Can celiac disease be caused by a virus?


Celiac-Disease-e1491603052269

I came across an article yesterday on CBS news about the connection between celiac disease and the reovirus.  I thought you all might be interested in knowing more about it.

Here are some excerpts:

The researchers found that, among mice that were genetically engineered predisposed to celiac disease, those that were infected with a virus called reovirus were more likely to have an immune response against gluten than mice not infected with a reovirus. This immune response is similar to what’s seen in people with the condition.

Although human infections with reoviruses are common, the viruses don’t cause symptoms in people. But the study also found that patients with celiac disease did have higher levels of antibodies against reovirus, compared to people without the condition.

The findings suggest that reovirus infection may leave a “permanent mark” on the immune system that sets the body up for developing celiac disease, the researchers said.

The study also tied in gluten intolerance:

The researchers also found people with celiac disease who had high levels of reovirus antibodies also had increased expression of a gene that encodes a protein called IRF1. In the mouse studies, the researchers saw that IRF1 played a role in developing gluten intolerance after reovirus infection.

However, the researchers noted that only one particular strain of reovirus, called T1L, triggered the immune responses seen in the study. It’s not clear if other types of reovirus have the same effect, they said. The other strain they tested, called T3D, is genetically different from T1L, and did not trigger the immune response.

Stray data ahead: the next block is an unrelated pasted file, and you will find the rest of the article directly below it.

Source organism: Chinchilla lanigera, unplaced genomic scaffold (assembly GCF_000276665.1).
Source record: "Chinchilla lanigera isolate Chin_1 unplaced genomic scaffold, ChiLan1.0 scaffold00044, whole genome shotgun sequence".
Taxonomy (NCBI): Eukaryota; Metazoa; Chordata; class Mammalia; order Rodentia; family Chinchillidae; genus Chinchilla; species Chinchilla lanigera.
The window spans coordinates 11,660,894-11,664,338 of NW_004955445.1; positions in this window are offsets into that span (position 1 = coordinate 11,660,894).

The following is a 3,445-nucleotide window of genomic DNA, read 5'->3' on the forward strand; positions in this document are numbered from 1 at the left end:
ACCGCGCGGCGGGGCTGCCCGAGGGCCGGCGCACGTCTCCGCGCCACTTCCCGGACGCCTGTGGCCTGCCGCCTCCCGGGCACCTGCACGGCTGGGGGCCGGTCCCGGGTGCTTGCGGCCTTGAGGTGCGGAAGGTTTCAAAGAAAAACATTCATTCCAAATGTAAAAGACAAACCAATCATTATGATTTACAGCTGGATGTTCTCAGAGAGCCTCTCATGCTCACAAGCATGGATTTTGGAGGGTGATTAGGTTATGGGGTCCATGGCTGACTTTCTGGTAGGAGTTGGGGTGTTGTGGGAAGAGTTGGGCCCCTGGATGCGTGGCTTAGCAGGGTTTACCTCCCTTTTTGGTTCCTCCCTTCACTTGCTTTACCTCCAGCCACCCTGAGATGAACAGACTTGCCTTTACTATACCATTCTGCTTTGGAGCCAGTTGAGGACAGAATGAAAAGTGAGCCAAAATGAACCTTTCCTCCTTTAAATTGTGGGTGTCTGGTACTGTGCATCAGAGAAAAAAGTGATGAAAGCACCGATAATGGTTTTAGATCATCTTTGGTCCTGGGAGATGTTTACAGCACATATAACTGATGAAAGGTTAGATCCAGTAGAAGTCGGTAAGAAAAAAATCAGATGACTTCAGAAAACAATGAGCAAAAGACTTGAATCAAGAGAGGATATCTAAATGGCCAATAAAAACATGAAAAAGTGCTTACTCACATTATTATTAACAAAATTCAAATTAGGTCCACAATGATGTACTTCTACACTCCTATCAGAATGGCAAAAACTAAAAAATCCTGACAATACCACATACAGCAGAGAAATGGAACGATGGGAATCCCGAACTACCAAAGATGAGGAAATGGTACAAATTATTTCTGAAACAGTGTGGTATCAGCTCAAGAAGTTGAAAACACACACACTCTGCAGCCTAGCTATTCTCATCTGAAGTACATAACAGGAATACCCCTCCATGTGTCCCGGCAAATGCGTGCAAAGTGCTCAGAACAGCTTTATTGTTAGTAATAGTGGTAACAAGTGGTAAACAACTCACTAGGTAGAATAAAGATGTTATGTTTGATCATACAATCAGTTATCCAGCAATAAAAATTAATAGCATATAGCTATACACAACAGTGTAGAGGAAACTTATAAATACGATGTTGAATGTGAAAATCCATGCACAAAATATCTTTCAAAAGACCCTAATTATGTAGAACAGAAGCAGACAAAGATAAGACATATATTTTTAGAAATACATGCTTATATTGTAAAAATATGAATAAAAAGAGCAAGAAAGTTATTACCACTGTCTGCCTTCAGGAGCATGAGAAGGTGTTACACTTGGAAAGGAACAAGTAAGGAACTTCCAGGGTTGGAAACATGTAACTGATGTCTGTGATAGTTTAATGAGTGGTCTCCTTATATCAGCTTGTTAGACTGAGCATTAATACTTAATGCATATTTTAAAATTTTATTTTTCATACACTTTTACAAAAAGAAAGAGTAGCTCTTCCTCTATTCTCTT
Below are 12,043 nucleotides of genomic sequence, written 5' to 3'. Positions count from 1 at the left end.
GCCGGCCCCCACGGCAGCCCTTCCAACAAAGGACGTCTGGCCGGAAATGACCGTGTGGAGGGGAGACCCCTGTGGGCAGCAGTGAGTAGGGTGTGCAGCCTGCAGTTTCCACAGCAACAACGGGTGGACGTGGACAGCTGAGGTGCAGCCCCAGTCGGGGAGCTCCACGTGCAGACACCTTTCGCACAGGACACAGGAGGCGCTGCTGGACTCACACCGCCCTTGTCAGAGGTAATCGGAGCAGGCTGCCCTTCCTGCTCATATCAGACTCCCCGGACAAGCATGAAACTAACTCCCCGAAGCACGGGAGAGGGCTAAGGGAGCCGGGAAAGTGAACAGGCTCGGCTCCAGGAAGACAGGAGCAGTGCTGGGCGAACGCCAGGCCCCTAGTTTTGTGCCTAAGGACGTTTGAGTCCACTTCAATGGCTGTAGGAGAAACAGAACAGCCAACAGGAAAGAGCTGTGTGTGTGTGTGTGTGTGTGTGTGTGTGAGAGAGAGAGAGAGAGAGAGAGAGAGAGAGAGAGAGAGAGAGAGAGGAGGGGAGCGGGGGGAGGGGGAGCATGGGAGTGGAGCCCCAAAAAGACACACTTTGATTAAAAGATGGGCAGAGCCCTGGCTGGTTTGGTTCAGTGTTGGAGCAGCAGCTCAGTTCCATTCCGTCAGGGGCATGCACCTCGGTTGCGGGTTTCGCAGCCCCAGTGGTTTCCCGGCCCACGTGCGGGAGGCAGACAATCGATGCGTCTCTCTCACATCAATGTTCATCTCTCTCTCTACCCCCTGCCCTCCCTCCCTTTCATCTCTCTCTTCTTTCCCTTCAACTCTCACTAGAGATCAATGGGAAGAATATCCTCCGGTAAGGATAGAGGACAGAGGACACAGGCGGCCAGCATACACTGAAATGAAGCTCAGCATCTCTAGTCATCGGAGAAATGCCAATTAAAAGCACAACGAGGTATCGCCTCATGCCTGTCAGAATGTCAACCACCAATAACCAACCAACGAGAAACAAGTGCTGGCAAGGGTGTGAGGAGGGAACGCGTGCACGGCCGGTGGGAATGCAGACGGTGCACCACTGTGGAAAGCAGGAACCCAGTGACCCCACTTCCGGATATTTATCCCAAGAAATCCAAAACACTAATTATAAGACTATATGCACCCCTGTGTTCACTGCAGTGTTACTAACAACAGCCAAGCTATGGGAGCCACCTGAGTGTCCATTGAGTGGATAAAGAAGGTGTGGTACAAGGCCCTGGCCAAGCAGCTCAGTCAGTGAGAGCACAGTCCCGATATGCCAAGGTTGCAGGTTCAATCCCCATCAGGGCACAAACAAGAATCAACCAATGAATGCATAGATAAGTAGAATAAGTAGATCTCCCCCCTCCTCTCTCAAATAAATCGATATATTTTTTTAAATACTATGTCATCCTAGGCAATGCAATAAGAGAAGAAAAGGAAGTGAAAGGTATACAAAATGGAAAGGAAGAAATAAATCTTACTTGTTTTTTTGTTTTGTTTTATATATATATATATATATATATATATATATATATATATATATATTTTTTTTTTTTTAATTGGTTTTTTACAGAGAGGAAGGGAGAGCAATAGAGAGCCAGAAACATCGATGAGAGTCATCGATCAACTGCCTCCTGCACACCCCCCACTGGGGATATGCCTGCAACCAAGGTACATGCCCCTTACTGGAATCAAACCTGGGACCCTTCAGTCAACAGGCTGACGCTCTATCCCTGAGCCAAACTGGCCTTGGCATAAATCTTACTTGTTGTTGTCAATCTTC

In addition, other factors besides reovirus infection, such as a person’s genes and their overall health, would likely play a role in whether the virus triggers celiac disease, the researchers said.

 

The study showed that T1L acted in two ways: It suppressed the formation of certain types of “regulatory” immune cells that usually allow the body to know that it shouldn’t attack certain substances. And it also promoted an inflammatory response to gluten.

The researchers noted that although their study showed that reovirus infection led to an immune reaction against gluten, this reaction alone wouldn’t damage to the small intestine. There are more steps that need to occur before the body experiences damage to the small intestine, and the study did not look at these steps.

This is a very interesting development in the understanding of celiac disease, gluten intolerance and how both conditions are developed.  It seems that it is a combination of genes,  and overall health that also plays a role.  I believe that Celiac disease is inherited. I also wonder what part the constant tummy aches of my childhood plays.  Perhaps I had this virus as a child and it caused my gluten intolerance.  I will be waiting to see if there is a way to find out in future research.

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